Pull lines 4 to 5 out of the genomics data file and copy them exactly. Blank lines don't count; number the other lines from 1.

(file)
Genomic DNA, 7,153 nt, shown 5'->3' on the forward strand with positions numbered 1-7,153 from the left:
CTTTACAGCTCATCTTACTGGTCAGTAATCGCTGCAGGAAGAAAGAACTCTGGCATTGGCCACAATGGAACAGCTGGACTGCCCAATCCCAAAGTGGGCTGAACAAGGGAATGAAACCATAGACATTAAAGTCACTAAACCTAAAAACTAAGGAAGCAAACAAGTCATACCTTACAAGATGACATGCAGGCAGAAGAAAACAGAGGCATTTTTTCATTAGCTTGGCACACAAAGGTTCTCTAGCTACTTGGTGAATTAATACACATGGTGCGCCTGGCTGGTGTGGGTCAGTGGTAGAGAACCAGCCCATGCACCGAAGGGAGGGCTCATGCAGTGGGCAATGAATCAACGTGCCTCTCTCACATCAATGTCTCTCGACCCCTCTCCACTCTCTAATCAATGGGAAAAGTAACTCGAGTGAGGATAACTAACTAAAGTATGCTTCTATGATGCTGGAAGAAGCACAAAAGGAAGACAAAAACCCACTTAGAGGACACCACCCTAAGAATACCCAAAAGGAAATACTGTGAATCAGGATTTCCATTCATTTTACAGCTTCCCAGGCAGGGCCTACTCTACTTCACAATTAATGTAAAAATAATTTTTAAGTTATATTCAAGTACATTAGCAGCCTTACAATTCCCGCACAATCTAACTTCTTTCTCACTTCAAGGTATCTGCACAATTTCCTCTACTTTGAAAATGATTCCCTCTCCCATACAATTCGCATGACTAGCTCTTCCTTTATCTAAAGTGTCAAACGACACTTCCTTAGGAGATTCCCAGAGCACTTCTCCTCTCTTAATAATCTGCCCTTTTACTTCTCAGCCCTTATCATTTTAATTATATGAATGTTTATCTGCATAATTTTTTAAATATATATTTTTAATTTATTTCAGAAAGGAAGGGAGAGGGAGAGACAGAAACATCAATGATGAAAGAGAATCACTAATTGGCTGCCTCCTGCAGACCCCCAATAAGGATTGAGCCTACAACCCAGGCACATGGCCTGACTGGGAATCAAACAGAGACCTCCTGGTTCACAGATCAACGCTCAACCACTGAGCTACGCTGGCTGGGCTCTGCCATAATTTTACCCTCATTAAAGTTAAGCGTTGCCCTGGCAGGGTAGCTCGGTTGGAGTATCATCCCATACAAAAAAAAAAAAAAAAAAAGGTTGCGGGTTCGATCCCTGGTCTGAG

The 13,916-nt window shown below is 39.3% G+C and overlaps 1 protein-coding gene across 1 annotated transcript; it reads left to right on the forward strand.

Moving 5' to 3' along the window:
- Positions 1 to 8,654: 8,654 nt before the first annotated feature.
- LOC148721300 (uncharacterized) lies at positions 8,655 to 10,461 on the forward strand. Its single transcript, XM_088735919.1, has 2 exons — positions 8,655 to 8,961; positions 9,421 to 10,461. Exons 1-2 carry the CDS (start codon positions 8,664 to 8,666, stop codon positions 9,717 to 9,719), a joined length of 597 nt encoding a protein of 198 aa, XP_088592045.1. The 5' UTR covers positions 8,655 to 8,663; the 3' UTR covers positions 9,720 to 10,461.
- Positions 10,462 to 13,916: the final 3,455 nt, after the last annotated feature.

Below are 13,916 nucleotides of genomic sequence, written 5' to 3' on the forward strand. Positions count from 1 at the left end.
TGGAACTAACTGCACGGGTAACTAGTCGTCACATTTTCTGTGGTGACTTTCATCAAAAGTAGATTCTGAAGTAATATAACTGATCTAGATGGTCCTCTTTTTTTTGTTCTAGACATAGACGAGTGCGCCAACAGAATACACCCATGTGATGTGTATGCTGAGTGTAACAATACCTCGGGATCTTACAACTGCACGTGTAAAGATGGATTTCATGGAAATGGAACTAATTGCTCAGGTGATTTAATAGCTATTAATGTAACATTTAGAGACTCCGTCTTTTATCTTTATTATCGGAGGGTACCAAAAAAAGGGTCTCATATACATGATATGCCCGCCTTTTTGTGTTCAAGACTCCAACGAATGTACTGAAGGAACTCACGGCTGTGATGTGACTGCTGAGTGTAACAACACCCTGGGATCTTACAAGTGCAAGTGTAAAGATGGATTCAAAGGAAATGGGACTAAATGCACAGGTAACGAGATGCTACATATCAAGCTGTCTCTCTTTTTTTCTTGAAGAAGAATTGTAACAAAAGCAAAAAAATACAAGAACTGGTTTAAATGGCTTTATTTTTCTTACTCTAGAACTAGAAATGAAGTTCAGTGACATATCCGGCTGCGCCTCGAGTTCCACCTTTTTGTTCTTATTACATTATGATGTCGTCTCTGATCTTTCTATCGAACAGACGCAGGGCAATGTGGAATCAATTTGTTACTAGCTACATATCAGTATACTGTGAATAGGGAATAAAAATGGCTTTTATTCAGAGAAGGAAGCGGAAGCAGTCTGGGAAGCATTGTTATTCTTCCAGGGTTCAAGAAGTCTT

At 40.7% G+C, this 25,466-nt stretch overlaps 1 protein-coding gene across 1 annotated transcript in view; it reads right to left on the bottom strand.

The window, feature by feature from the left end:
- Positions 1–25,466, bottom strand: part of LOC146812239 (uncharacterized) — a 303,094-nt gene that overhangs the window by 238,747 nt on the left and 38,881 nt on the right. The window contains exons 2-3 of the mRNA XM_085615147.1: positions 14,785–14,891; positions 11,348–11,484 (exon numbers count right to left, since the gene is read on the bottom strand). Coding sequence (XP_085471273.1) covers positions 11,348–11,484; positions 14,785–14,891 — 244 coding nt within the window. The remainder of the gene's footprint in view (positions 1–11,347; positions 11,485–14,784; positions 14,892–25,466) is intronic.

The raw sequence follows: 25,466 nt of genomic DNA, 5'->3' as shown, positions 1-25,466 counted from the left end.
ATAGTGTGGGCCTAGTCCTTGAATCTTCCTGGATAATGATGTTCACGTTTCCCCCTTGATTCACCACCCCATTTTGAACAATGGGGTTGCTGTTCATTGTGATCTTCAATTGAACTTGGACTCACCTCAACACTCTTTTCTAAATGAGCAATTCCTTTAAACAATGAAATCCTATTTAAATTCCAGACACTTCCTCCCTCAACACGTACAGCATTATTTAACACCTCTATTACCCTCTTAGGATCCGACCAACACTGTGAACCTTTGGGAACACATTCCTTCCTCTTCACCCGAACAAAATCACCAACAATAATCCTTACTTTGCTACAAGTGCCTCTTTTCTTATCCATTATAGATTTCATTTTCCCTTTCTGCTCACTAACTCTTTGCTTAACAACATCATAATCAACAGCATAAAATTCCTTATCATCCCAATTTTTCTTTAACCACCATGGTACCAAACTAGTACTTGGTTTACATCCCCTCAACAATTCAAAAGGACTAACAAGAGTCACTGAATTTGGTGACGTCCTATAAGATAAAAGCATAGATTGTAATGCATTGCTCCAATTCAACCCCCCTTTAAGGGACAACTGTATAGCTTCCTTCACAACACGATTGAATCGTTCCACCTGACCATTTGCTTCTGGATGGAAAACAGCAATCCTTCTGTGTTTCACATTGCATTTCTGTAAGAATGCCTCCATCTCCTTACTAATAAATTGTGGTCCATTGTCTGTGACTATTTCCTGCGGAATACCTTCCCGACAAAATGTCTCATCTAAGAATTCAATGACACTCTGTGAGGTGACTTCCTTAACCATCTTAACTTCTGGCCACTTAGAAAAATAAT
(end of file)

Moving 5' to 3' along the window:
- Positions 1 to 8,654: 8,654 nt before the first annotated feature.